Authors: Patricia Kay
Copyright © 2012 by Patricia Kay
These stories are works of fiction. Names, characters, places, and incidents are either products of the author’s imagination or used fictitiously. Any resemblance to actual events, locales, or persons, living or dead, is entirely coincidental.
All rights reserved.
No part of this publication can be reproduced or transmitted in any form or by any means, electronic or mechanical, without permission in writing from Patricia Kay.
Cover art by Web Crafters
Editing by Patricia Kay
A note from the author . . .
Hi! This book was originally published in print in 1994. I don't know if cell phones existed then, but I do know that they were not in general use. So when you read LET'S MAKE IT LEGAL, you'll see that Sydney and John don't carry cell phones and don't text or have instant communication with their offices and their e-mail accounts. You'll also notice the difference in the way we fly, because in 1994 9/11 hadn't happened. Loved ones could go to the gate and see you off or wait at the gate to greet you when your plane landed. Those familiar with pro football will notice that the Oilers are mentioned in the book, whereas today the Houston pro football team is the Texans.
I elected to leave the book the way it was written and only make editing changes when the story's plot line was affected. I think it's more fun to see the way things have changed in the intervening years.
I'm thrilled to be able to offer this book to my readers, both old and new, and I hope you'll enjoy it. Houston is my home and one of the things I love about this book is the way I was able to present the city I love.
At the end of the book there are a couple of excerpts and links to other e-books of mine. I hope you'll look for them.
Enjoy and let me hear from you. I love to "talk" to readers.
to go, John. There isn’t anyone else we can send. ”
John Appleton stared at his twin sister, Janet, his partner at Appleton Legal Temps. “You’re not serious. ”
“I’m deadly serious. What else can we do?”
“There’s got to be someone else,” John insisted.
Janet shook her head. “There isn’t. Come on, John, you can do it. After all, you used to be a lawyer.”
“They aren’t asking for a lawyer. They’re asking for a paralegal.”
“Yes, I know, but they’ll be getting a bargain and won’t know it.” Janet sighed and pushed her mop of dark curls away from her face. Her normally cheerful expression had been replaced with a worried look. “We sweated blood to snag Folger & Hubbard, and you know their biggest concern when they signed with our agency was whether or not we’d be able to keep up with their demand, especially during emergencies. If we tell them our last available paralegal came down with the flu, they’ll call another agency. And then we might lose them permanently. Are you prepared to take that chance?”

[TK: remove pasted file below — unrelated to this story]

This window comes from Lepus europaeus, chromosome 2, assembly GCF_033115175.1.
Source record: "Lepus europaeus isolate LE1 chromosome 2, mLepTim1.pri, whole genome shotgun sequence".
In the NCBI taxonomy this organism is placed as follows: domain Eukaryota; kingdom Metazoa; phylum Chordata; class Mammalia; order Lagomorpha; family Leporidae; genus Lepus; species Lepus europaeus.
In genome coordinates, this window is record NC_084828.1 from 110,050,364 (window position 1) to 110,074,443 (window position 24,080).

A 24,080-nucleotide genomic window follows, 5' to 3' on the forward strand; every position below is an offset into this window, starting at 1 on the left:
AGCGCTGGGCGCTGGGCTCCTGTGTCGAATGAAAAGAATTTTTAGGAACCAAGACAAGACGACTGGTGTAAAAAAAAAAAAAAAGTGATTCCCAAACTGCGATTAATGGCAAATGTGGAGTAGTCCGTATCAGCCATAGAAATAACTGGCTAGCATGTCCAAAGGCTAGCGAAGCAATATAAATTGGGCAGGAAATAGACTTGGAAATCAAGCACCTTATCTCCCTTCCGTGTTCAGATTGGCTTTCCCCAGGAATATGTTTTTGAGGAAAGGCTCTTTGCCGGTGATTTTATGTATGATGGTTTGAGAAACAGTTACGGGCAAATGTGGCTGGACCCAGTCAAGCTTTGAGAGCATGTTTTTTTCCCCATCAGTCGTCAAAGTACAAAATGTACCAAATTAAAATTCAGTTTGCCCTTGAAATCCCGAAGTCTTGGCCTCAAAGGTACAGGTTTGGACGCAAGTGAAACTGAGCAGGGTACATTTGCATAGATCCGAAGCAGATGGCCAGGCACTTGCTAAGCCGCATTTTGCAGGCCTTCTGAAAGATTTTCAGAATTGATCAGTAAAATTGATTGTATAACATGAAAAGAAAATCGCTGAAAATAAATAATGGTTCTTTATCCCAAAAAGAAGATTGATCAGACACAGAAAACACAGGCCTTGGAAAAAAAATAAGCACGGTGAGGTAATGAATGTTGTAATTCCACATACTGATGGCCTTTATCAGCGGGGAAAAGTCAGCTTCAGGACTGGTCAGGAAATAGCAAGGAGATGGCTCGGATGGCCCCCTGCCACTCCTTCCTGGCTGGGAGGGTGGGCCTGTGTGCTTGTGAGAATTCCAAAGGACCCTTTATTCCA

John knew Janet was right. Their agency was only eighteen months old and still not as solidly grounded in the Houston legal community as they’d like it to be. The two of them had worked their butts off to build the business they now had, and losing their most valuable client would be a blow they didn’t need. Sometimes he wondered why he’d ever thought going into the legal temporary business was a good idea.
He heaved a sigh. “Damn. I guess I don’t have a choice.”
Janet’s expression relaxed. “Who knows? You might even enjoy yourself.”
John grimaced. “I wouldn’t go that far. But it ought to be interesting—working for The Shark.” The Shark was one of the nicer names their temps had assigned to Sydney Scott Wells, one of Folger & Hubbard’s fast-track lawyers and the agency’s most exacting and hard-to-please client.
Janet frowned again. “I just hope she doesn’t get upset about this. You’ll be particularly nice to her, won’t you, John?”
“I’ll be so nice our own mother wouldn’t know me.” He removed his suit jacket from the closet and put it on. “You’d better call her secretary and explain about the substitution. And you’d also better explain that I’m going to be late.” He glanced up at the wall clock, which read 8:05. Jo Whipple, the temp who had called in sick, was supposed to report to work at Folger & Hubbard at eight o’clock, but John figured he’d be lucky to make it by eight-thirty. “Oh, and what about the kids? Can you pick them up after school?”
“Yes, yes, yes, don’t worry,” his sister said. “I’ll take care of everything. You just keep Sydney Wells happy.”
* * *
Sydney Scott Wells tapped her gold pen against the glass-topped surface of her desk. Honestly! Of all times for Gerri to get sick, this week was the worst. Sydney was buried up to her eyeballs in work and had planned to spend the day in the War Room with her team. There were a million things to do to get ready for the Montgomery case, which was set for trial on Monday.
She rubbed her temples. She didn’t have time to hold hands with a new paralegal who wouldn’t know where anything was, who wouldn’t be familiar with her cases and who probably wouldn’t be one-third as good as Gerri, anyway.
Sydney eyed the stack of files on her desk—a stack that seemed to grow taller by the hour. She was already putting in twelve to fourteen-hour days, six days a week, and it looked as if she’d have to increase her hours if she wanted to have a prayer of keeping up with her caseload.
She grimaced. She had hoped to be able to get away for a couple of days now that the weather had finally cooled off. It was late October, her favorite time of the year, and she’d thought about going to San Antonio to visit her best friend from law school days. She sighed heavily. She’d have to scratch that idea, she guessed, at least until this trial was over.
For a moment, Sydney considered passing a couple of her less important cases off to one of the younger attorneys, but as quickly as the thought formed, she dismissed it. As tempting as it was to lighten her own load, she couldn’t do that.